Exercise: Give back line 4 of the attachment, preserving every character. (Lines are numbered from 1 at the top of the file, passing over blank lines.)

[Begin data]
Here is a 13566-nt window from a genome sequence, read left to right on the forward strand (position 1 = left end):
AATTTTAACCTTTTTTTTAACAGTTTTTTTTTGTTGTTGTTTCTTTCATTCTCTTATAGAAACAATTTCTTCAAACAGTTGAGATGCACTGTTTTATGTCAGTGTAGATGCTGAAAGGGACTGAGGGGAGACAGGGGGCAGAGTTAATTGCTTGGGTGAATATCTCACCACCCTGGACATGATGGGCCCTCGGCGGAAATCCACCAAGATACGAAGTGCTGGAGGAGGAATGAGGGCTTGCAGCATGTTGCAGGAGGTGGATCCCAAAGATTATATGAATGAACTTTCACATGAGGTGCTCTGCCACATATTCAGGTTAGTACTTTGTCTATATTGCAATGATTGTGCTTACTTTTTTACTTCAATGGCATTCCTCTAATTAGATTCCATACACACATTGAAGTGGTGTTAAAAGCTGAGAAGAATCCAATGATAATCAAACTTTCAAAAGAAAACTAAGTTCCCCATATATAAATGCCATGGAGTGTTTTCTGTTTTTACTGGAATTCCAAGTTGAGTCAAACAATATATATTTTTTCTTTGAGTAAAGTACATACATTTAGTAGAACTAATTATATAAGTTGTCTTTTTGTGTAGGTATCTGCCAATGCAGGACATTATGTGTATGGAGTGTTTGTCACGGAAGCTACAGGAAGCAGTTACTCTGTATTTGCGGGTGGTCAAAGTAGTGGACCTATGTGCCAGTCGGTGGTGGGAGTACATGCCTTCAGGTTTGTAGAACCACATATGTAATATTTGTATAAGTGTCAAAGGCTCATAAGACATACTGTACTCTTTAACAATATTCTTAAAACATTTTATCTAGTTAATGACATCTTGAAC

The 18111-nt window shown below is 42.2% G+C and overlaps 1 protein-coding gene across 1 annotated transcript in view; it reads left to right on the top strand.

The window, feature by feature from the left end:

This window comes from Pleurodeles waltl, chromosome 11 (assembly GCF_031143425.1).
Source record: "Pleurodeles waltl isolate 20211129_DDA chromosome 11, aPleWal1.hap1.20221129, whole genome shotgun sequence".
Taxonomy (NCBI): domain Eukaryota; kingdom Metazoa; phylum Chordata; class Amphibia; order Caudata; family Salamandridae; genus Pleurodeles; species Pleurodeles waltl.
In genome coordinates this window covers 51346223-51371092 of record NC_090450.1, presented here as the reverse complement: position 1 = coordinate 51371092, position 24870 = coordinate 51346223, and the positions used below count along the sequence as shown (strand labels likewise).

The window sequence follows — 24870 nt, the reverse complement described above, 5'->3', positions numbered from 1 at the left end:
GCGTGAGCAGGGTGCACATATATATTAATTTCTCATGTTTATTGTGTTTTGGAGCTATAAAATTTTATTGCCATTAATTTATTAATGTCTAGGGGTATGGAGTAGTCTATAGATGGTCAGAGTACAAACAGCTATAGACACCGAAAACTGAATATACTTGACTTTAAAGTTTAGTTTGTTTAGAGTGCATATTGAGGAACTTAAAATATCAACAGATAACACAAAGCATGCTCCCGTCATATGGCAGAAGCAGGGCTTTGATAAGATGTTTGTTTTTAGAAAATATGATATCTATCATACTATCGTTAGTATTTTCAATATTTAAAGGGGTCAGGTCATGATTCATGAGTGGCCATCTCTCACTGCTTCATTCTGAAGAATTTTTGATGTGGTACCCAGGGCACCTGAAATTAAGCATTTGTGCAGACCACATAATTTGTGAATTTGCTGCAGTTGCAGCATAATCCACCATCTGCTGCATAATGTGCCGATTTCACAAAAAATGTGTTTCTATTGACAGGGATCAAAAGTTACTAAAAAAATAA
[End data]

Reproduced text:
The window, feature by feature from the left end: